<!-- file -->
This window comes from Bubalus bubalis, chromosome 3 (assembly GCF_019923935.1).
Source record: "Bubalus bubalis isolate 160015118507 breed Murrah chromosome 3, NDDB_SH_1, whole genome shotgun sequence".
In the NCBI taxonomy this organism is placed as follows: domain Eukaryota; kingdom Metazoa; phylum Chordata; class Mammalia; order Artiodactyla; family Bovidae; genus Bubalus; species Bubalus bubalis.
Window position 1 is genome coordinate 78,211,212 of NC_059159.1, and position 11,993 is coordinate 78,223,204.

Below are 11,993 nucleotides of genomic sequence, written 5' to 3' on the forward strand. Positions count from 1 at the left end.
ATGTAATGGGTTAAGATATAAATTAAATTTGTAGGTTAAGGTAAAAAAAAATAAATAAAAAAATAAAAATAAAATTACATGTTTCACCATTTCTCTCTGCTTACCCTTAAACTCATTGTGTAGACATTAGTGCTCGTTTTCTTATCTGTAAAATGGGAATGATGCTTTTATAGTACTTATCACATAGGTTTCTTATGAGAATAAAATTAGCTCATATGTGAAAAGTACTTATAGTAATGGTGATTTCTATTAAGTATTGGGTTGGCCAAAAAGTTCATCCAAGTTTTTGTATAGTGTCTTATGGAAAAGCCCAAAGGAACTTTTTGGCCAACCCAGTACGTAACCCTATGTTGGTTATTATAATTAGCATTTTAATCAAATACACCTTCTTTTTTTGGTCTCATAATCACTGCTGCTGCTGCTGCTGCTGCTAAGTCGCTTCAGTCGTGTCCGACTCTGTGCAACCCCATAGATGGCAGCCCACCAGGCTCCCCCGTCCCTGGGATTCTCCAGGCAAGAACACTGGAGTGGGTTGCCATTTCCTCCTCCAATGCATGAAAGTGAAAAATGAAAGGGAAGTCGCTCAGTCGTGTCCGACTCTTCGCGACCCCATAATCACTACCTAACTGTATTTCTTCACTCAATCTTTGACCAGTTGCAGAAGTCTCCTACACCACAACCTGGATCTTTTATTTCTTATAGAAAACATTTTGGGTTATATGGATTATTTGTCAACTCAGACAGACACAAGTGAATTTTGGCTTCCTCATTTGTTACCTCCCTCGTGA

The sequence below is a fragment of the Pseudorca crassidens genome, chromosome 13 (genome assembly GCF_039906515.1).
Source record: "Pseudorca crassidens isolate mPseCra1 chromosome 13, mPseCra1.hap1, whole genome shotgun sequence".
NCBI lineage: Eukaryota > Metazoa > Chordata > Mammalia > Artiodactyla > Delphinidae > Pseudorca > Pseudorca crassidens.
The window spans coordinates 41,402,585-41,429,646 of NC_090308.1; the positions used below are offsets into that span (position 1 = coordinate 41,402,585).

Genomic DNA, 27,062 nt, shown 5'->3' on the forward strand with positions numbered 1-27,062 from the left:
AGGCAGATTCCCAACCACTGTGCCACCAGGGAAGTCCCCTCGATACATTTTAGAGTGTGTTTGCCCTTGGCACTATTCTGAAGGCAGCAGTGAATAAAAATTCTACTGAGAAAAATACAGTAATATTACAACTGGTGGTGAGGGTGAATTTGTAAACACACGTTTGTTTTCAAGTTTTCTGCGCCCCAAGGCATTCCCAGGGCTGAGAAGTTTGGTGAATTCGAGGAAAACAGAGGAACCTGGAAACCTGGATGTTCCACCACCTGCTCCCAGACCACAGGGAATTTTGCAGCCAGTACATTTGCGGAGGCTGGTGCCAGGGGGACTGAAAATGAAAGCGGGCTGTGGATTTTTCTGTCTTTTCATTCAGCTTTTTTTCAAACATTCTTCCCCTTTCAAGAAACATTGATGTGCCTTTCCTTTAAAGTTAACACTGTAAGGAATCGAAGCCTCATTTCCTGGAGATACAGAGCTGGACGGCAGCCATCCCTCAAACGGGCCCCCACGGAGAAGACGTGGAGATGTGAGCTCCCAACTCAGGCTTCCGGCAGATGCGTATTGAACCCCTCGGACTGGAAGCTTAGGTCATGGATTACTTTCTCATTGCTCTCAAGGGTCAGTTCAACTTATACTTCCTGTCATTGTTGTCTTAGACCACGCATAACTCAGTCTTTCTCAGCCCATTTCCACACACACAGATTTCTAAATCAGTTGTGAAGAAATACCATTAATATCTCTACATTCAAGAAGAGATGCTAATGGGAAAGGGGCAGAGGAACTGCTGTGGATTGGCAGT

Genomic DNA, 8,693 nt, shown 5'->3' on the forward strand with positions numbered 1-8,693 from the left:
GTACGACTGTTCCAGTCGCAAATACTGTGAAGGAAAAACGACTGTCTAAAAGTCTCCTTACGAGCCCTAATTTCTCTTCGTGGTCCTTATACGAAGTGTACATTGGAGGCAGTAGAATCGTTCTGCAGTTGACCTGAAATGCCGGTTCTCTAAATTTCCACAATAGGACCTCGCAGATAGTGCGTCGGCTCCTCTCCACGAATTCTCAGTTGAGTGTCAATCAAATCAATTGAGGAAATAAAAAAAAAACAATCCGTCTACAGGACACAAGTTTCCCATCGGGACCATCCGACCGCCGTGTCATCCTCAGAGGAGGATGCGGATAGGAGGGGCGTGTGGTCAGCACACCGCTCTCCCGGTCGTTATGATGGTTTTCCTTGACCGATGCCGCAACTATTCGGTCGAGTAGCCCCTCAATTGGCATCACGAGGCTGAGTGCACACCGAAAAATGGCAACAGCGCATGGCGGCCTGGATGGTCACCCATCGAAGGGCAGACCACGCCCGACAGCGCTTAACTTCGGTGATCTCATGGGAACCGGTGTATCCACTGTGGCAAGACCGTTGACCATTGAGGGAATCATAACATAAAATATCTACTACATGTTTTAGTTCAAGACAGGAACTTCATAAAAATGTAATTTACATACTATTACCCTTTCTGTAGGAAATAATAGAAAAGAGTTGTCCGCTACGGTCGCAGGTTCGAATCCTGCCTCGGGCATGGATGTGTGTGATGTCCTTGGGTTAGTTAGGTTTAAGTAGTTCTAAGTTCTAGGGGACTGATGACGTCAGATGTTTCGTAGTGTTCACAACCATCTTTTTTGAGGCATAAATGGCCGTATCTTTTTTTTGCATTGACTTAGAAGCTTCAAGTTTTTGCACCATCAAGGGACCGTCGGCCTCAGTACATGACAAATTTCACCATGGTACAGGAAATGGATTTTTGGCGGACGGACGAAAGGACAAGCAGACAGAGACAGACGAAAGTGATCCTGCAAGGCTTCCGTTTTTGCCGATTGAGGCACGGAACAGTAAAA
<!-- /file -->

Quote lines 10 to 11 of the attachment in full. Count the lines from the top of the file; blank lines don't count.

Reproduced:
The window spans coordinates 41,402,585-41,429,646 of NC_090308.1; the positions used below are offsets into that span (position 1 = coordinate 41,402,585).

Genomic DNA, 27,062 nt, shown 5'->3' on the forward strand with positions numbered 1-27,062 from the left: